EU to get tough with credit rating firms (Irish Independent)
The European Union will impose stricter oversight of credit ratings companies such as Moody's Investors Service and Standard & Poor's (S&P) in response to record losses by banks on subprime-mortgage bonds.
Charlie McCreevy, EU financial services commissioner, will propose later this year that firms register with authorities, he said in a speech in Dublin yesterday. The rules, if approved by lawmakers, will mandate changes to the firms' organisation to guard against conflicts of interest.
European and US officials are forcing an end to self-regulation by the ratings companies after a crash in mortgage- backed bonds dried up lending and saddled financial companies with $400bn of losses and writedowns.
The Securities and Exchange Commission proposed barring companies from guiding investment banks on how to gain top rankings for some securities.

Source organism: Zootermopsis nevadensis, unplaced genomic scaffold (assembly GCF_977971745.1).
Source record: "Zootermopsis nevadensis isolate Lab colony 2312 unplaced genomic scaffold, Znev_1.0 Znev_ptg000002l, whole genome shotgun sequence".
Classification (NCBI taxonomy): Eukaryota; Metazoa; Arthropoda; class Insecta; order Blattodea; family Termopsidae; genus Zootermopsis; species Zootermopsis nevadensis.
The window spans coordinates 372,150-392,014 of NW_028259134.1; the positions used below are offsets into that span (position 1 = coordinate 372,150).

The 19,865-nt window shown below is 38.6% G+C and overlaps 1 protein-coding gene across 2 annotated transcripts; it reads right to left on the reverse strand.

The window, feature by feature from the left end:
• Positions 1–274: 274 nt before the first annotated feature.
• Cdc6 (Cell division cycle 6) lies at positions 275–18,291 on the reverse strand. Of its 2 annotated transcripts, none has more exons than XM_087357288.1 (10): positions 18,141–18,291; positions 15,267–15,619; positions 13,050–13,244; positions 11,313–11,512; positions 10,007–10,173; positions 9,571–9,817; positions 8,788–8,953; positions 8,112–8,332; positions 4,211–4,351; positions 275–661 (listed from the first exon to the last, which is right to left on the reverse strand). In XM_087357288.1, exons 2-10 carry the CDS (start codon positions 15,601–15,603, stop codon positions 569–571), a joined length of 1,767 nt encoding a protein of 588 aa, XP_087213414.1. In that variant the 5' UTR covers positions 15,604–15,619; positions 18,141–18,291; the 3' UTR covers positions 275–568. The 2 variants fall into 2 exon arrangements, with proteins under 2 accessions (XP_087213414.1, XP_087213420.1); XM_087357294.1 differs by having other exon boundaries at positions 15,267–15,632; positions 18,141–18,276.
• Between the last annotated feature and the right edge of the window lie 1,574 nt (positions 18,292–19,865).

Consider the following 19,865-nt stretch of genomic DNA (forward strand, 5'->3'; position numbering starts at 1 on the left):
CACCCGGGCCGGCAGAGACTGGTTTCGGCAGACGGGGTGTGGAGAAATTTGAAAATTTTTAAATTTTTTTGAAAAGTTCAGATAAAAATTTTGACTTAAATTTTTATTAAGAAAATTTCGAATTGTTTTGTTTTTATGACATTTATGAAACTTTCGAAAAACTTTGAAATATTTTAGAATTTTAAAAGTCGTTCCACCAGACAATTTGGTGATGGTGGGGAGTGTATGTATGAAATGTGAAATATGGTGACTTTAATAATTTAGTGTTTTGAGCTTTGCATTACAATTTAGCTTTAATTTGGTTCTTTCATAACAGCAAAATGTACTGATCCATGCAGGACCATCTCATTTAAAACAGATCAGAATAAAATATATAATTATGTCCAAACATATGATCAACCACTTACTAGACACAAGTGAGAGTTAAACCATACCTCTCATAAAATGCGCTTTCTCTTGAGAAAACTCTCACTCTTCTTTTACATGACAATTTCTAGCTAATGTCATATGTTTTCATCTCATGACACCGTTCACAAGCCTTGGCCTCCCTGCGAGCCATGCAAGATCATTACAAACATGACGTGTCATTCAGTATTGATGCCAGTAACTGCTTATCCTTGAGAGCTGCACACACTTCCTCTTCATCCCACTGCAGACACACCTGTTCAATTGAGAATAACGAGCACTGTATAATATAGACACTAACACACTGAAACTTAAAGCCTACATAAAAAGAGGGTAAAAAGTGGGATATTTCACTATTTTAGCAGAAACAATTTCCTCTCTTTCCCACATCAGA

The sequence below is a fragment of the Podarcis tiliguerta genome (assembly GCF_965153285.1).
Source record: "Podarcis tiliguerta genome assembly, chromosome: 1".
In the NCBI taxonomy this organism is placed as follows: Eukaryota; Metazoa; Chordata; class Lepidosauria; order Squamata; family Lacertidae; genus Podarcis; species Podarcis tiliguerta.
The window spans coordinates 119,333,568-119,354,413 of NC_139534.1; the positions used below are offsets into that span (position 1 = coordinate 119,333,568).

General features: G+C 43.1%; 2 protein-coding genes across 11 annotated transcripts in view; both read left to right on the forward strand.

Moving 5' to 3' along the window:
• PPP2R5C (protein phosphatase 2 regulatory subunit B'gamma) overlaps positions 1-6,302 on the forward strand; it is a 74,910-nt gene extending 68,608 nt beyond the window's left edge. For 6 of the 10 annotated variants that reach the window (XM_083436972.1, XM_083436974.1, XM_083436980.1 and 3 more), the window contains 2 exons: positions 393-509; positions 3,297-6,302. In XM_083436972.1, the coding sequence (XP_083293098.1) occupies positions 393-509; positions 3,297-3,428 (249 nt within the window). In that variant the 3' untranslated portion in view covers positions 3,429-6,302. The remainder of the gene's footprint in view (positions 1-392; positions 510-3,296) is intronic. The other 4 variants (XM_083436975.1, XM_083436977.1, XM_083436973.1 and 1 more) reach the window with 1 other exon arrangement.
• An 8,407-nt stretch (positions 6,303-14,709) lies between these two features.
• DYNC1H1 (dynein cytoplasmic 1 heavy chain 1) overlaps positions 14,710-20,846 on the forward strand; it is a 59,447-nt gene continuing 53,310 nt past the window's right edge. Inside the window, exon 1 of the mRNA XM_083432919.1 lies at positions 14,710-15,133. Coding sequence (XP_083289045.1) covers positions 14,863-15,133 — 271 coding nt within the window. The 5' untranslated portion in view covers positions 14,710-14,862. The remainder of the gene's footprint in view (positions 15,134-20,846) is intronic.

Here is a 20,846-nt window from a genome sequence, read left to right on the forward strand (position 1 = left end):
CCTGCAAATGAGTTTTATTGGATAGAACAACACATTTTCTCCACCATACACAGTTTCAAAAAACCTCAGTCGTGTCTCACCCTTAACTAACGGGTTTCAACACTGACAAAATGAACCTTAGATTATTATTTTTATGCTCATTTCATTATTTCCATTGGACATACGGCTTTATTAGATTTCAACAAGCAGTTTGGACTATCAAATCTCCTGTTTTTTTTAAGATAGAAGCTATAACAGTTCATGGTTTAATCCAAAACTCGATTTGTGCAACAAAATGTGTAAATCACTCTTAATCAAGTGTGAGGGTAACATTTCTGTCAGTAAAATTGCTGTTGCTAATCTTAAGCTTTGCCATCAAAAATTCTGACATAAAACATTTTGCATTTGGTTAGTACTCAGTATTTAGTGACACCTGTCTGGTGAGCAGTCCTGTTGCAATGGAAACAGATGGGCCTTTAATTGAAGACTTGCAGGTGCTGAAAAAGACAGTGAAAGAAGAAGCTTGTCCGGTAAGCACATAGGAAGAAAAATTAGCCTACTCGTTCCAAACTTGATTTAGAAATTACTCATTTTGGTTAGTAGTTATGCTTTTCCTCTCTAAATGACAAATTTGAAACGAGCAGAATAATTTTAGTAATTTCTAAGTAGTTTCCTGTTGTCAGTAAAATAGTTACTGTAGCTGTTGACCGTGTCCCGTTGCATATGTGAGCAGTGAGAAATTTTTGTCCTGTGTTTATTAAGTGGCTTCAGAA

Mr McCreevy's proposals reject the advice of national regulators and an advisory panel, which said new EU rules weren't necessary. McCreevy has said that it's not enough to add detail to an existing, voluntary code of conduct.
"No supervisor appears to have got as much as a sniff of the rot at the heart of the structured-finance rating process before it all blew up," he said. "Meaningful but targeted regulatory measures are now necessary."
The initiative won't address the content of credit ratings, which are opinions about a borrowers' likelihood of default, McCreevy said. The provisions will include "registration, external oversight and much better internal governance."